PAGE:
Mirror of Justice

A blog dedicated to the development of Catholic legal theory.

Friday, August 23, 2013

"A Catholic's Case for Same-Sex Marriage" [UPDATED]

[Commonweal reports:]
Joseph Bottum, former chief editor of First Things, has taken to the pages of Commonweal to state a Catholic's case for same-sex marriage.
In this thoughtful and personal essay, Bottum states the position plainly: "We are now at the point where, I believe, American Catholics should accept state recognition of same-sex marriage simply because they are Americans." 
Bottum also says there is no coherent jurisprudential argument against same-sex marriage, and that it may be time for American bishops to stop fighting the passage of laws that allow it. "Campaigns against same-sex marriage are hurting the church, offering the opportunity to make Catholicism a byword for repression in a generation that, even among young Catholics, just doesn't think that same-sex activity is worth fighting about. 
"I find these practical considerations compelling," Bottum writes, "just as I think most ordinary Catholics do."
Further, Bottum contends, the sexual abuse scandals have helped put the church in America in "its weakest public position since the 1870s," when thirty-eight states passed anti-Catholic amendments to their constitutions. "[W]hat kind of loony, pie-eyed judgment," Bottum asks, "could lead the bishops to engage in a sex-based public-policy debate they are doomed to lose -- feeding mockery of the church while engaged in the process of losing that fight?"
"The Things We Share" is now featured on the Commonweal website. Read the whole thing here.


 [UPDATE:  The "Beliefs" column in today's--Saturday's--NYT is about Bottum's Commonweal essay:  here.

Let me add, while I'm at it, that calling Bottum's essay to the attention of MOJ readers does not entail that I concur--or that I do not concur--in all or part of the essay.  My own position on the "jurisprudential" issue--more precisely, on the constitutional issues--is elaborated in my new book.]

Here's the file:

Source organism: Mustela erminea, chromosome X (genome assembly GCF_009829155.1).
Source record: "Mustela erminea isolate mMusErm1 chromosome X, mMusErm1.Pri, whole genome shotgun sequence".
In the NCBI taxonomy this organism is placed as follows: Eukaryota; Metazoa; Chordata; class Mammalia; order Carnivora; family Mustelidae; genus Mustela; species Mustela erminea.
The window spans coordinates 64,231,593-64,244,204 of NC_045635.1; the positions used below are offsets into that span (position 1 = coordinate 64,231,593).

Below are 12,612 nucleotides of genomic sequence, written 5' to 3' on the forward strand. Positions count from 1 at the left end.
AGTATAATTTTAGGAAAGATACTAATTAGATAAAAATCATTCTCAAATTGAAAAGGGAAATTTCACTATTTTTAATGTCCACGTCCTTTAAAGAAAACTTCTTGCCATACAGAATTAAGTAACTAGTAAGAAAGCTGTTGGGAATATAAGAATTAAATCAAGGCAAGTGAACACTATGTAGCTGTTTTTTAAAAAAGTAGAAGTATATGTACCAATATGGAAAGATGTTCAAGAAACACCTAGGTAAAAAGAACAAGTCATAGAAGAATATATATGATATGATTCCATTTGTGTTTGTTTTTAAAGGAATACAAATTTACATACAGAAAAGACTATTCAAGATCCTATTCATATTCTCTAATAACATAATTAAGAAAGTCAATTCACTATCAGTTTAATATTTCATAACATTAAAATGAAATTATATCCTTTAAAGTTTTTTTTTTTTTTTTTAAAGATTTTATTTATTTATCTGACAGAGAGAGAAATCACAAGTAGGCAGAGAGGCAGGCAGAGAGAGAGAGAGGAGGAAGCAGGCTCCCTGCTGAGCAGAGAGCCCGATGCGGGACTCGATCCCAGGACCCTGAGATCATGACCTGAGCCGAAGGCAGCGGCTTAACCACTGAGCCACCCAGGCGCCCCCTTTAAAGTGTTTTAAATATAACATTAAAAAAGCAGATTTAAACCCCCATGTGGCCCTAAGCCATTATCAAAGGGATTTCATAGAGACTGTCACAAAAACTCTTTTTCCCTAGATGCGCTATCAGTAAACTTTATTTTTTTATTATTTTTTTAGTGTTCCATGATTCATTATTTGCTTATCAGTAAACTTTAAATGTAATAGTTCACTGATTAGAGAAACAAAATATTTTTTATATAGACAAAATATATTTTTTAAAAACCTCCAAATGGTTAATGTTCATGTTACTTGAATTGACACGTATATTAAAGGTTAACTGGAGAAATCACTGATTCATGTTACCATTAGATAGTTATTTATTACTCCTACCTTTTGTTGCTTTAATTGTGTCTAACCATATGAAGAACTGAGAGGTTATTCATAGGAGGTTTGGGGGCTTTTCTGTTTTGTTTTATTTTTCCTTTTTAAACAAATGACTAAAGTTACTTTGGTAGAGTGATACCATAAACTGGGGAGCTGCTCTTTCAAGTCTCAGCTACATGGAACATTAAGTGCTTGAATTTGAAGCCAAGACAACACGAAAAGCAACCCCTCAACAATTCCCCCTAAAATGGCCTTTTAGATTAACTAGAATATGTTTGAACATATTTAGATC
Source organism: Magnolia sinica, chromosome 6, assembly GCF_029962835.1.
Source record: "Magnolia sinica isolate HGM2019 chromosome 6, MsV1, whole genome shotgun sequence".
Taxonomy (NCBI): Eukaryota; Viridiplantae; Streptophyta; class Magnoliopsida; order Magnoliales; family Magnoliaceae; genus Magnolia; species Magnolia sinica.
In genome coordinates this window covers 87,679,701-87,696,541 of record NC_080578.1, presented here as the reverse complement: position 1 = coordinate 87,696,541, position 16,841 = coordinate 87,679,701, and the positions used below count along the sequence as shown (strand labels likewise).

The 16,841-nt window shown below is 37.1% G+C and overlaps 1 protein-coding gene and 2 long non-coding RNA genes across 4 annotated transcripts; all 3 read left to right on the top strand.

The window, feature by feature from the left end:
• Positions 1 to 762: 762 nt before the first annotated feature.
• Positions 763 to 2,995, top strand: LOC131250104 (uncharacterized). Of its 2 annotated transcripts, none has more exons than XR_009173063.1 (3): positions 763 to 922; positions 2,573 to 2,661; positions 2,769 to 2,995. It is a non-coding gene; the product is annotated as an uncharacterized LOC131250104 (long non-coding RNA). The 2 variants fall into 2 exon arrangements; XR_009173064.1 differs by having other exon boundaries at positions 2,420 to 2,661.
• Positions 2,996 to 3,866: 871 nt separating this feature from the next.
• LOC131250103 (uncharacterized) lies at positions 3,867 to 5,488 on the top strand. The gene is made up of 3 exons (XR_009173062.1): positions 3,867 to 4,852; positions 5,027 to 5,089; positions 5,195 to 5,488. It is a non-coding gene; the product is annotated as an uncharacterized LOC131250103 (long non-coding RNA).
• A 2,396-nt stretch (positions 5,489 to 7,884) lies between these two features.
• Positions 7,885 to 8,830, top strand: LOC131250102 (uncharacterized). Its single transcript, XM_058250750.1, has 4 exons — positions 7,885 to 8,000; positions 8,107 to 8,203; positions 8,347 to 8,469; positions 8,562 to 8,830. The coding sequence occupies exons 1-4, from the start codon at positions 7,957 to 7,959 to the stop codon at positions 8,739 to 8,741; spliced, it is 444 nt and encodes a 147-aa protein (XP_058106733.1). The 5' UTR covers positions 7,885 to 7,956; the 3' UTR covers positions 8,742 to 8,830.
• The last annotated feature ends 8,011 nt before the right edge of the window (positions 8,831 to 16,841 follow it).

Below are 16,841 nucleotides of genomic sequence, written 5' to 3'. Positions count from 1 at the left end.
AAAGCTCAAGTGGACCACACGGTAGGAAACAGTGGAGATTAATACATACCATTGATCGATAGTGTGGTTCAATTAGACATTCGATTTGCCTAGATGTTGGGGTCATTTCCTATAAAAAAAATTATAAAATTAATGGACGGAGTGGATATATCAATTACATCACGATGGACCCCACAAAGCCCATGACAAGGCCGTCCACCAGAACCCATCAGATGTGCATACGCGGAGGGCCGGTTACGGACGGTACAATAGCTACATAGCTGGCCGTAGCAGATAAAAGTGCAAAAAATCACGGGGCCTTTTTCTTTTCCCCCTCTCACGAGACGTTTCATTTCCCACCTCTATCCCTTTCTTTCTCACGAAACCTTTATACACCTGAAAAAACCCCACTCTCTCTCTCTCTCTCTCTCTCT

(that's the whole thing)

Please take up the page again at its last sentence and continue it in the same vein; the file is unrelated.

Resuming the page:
Perry, Michael | Permalink


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Joseph Bottum wrote: "We are now at the point where, I believe, American Catholics should accept state recognition of same-sex marriage simply because they are Americans."

Acceptance of the inevitable legalization of same-sex marriage (state by state) is not the same as endorsing or even supporting said effort. Bottum is raising the white flag, not joining the other side. I suggest that Professor Perry re-read the third part of the essay to see what the gist of the argument is. It is not a case for legal recognition of SSM but a plea for the American Church to "move on" from this unwinnable struggle. Ours is a disenchanted age, denuded of the sense of teleos that natural law theory depends on for its persuasiveness. When that social ontology has withered away, how can we possibly agree on the ends of marriage?

Posted by: Clement Ng | Aug 24, 2013 4:29:01 PM

Several readers wrote comments which I decided not to publish. It seems to me that -- while I believe that the Bottum essay (besides being, in my view, overlong and meandering) has some major flaws -- flaws that I expect bloggers and commenters will discuss -- it's not productive, in this forum, to publish personal, snarky, or non-responsive comments.

Posted by: Rick Garnett | Aug 24, 2013 5:44:17 PM

"overlong and meandering"

I'm sympathetic to such a "case," but I thought this too.

The first comment notes the difference between "state recognition" and "endorsing" such a recognition. See, e.g., how some Catholic thinkers in the 1960s accepted the legality of Griswold v. Connecticut w/o "endorsing" the usage of contraceptives as a whole.

Posted by: Joe | Aug 25, 2013 1:07:54 PM

Clement Ng, except it's a little bit more than waving the white flag. He advises American Catholic to turn to other tasks in order "to re-enchant the world" and then to decide what deep meaning might be derived from same-sex marriage. But the Church hasn't wavered on the notion of marriage as a union founded on the sexual complementarity of man and woman. How would any meaning derived from SSM square with that basic notion?

Posted by: C | Aug 25, 2013 8:35:01 PM


Posted by: Nancy | Aug 27, 2013 12:42:56 PM

C, I don't believe the two notions can square with one another, and Bottum did not argue that they do. He is suggesting that faithful Catholics will simply have to find a way to face up to the reality of same-sex civil unions, even as they continue to affirm that marriage is a union of a man and a woman only.

By the way, readers will be interested to know that Bottum gave an interview over Ave Maria Radio yesterday afternoon, during which he regret the way he stated his views in the Commonweal piece. Catholic World Report reported on it today http://www.catholicworldreport.com/Blog/2525/Joseph_Bottum_There_are_a_couple_things_that_I_regret_in_the_article.aspx#.Uh0ZKL7nbIV

Posted by: Clement Ng | Aug 27, 2013 5:26:55 PM